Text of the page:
Lockdowns around the world have proved to be an effective measure to stop the spread of COVID-19.
Driving hasn’t been totally banned in the UK, but leaving your home is only permitted for the following specific, essential reasons:
Whether you're adhering to the Government guidelines to stay at home as much as possible, or self-isolating completely, leaving your car idle for weeks or months is not ideal. Vehicles still need to be maintained, even if they’re not being driven.
Additionally, even though owners of cars, motorcycles and vans whose MOTs expire from 30 March 2020 have been given a six-month extension, all vehicles must still be kept in a roadworthy condition. You must also continue to tax and insurance your car during this period, unless you have legally declared it 'off road' with a Statutory Off Road Notification, or SORN.
Here are our simple tips for making sure your car is safe and in tip-top condition during the lockdown.
Check your tyres regularly because they’ll gradually lose pressure even if your car is parked up. A partially inflated tyre could cause lasting damage if left that way for an extended period because it puts extra stress on the sidewall and might flat spot (a visible flattening of the tyre).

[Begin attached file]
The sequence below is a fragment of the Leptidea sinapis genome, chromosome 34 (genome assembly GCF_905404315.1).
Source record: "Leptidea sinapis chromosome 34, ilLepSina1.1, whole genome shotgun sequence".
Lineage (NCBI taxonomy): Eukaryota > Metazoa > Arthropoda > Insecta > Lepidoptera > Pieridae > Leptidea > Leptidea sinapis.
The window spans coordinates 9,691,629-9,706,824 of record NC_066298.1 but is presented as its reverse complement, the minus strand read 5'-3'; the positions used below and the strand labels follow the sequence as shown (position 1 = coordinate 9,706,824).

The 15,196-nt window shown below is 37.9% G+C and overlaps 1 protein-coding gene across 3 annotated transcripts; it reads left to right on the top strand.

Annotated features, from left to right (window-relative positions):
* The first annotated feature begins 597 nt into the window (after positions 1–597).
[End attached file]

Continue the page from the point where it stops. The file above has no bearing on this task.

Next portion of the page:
If you have space and it’s safe to do so, push your car forwards or backwards occasionally so the weight isn’t on the same spot. If your car is parked on a level driveway or in a garage, you could also consider lifting it off the ground on axle stands.
If a car is parked up for a long period, it's possible for the brakes to corrode slightly and seize. Sit in your car with the engine running from time to time, engaging and disengaging the foot brake and handbrake.
Giving a petrol car regular runs is the best way to keep a battery healthy. As that's not possible during lockdown, you have two options. Either invest in a smart or trickle charger, which will keep your car’s battery topped up, or run the engine for about 20 minutes every week or two to get charge back into the battery.